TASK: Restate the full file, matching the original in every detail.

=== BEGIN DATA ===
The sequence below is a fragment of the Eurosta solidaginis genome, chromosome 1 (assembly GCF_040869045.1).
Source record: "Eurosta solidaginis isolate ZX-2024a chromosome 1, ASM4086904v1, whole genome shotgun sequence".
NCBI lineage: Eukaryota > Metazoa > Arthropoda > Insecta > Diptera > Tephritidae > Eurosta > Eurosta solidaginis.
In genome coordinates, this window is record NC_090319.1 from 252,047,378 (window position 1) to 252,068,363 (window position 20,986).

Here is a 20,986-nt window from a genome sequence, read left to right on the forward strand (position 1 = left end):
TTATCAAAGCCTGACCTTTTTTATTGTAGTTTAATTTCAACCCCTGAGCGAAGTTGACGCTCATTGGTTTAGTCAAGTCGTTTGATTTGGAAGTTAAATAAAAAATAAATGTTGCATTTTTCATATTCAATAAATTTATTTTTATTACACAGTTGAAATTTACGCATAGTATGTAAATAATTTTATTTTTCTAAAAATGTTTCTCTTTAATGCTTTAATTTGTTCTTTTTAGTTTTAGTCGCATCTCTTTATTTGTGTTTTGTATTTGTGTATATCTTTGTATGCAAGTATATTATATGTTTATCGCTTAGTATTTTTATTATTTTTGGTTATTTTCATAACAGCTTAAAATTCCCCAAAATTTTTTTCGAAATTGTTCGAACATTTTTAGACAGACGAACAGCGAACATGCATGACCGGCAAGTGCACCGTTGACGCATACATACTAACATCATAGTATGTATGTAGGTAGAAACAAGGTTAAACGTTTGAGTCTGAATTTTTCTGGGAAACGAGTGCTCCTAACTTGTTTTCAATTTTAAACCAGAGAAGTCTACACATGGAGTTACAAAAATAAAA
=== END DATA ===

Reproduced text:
The sequence below is a fragment of the Eurosta solidaginis genome, chromosome 1 (assembly GCF_040869045.1).
Source record: "Eurosta solidaginis isolate ZX-2024a chromosome 1, ASM4086904v1, whole genome shotgun sequence".
NCBI lineage: Eukaryota > Metazoa > Arthropoda > Insecta > Diptera > Tephritidae > Eurosta > Eurosta solidaginis.
In genome coordinates, this window is record NC_090319.1 from 252,047,378 (window position 1) to 252,068,363 (window position 20,986).

Here is a 20,986-nt window from a genome sequence, read left to right on the forward strand (position 1 = left end):
TTATCAAAGCCTGACCTTTTTTATTGTAGTTTAATTTCAACCCCTGAGCGAAGTTGACGCTCATTGGTTTAGTCAAGTCGTTTGATTTGGAAGTTAAATAAAAAATAAATGTTGCATTTTTCATATTCAATAAATTTATTTTTATTACACAGTTGAAATTTACGCATAGTATGTAAATAATTTTATTTTTCTAAAAATGTTTCTCTTTAATGCTTTAATTTGTTCTTTTTAGTTTTAGTCGCATCTCTTTATTTGTGTTTTGTATTTGTGTATATCTTTGTATGCAAGTATATTATATGTTTATCGCTTAGTATTTTTATTATTTTTGGTTATTTTCATAACAGCTTAAAATTCCCCAAAATTTTTTTCGAAATTGTTCGAACATTTTTAGACAGACGAACAGCGAACATGCATGACCGGCAAGTGCACCGTTGACGCATACATACTAACATCATAGTATGTATGTAGGTAGAAACAAGGTTAAACGTTTGAGTCTGAATTTTTCTGGGAAACGAGTGCTCCTAACTTGTTTTCAATTTTAAACCAGAGAAGTCTACACATGGAGTTACAAAAATAAAA